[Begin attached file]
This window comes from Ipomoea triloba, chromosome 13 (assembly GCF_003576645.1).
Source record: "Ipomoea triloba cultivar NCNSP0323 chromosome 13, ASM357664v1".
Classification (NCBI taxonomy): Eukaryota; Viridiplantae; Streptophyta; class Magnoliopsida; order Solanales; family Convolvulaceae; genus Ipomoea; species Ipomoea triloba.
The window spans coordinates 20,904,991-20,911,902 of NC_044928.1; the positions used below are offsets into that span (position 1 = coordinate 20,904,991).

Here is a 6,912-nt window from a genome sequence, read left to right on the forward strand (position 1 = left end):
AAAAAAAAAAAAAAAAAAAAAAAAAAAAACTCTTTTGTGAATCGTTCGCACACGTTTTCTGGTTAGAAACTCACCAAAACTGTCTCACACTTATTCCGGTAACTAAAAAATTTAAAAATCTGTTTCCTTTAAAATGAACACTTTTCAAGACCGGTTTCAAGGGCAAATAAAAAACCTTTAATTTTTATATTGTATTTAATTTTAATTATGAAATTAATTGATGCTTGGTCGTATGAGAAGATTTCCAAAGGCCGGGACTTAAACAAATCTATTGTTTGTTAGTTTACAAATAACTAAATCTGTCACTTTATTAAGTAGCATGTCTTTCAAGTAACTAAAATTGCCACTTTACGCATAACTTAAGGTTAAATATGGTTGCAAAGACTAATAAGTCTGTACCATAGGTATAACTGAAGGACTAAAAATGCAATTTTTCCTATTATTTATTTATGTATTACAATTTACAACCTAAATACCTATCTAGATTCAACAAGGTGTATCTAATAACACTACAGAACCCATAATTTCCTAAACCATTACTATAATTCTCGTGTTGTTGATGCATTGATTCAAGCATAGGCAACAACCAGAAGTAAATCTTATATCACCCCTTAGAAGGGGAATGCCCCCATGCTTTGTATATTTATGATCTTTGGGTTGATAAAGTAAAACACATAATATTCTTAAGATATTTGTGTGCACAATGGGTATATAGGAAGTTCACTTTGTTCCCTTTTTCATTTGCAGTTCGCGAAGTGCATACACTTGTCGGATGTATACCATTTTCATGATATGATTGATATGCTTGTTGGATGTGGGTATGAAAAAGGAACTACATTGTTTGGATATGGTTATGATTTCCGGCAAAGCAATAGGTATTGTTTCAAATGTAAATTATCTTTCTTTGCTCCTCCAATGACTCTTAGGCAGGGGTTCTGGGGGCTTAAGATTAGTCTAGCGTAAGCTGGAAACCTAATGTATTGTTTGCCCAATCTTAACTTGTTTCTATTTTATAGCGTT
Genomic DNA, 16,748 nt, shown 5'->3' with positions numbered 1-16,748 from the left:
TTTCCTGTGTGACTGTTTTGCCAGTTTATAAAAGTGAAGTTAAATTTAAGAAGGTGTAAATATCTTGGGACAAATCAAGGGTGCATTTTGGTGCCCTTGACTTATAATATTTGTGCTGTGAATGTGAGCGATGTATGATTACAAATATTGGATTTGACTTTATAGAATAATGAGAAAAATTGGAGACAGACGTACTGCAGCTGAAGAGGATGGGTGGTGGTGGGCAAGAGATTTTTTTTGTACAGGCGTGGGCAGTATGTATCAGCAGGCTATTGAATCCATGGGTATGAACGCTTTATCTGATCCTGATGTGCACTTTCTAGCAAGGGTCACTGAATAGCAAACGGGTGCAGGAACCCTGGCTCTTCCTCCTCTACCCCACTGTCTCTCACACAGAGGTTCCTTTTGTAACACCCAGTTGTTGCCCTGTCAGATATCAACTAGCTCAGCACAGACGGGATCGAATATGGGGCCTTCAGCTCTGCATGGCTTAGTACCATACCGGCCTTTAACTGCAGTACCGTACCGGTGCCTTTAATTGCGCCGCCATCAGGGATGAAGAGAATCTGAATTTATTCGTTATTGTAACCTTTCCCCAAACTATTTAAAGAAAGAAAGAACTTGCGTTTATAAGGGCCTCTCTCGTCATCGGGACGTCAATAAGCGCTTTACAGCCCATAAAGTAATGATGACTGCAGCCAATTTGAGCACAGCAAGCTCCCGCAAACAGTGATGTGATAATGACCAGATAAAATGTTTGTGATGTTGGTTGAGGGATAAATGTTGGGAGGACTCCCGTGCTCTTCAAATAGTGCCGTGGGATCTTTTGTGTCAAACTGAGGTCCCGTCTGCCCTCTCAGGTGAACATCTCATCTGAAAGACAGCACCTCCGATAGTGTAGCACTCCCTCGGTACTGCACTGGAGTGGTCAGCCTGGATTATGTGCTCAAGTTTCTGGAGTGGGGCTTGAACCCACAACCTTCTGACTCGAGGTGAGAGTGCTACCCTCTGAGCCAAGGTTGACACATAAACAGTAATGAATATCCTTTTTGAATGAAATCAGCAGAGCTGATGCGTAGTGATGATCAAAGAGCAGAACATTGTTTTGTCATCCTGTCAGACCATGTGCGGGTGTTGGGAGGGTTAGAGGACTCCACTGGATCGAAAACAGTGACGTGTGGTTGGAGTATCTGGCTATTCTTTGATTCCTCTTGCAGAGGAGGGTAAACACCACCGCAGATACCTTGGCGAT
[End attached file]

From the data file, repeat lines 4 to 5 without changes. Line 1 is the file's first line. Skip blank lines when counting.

The window spans coordinates 20,904,991-20,911,902 of NC_044928.1; the positions used below are offsets into that span (position 1 = coordinate 20,904,991).

Here is a 6,912-nt window from a genome sequence, read left to right on the forward strand (position 1 = left end):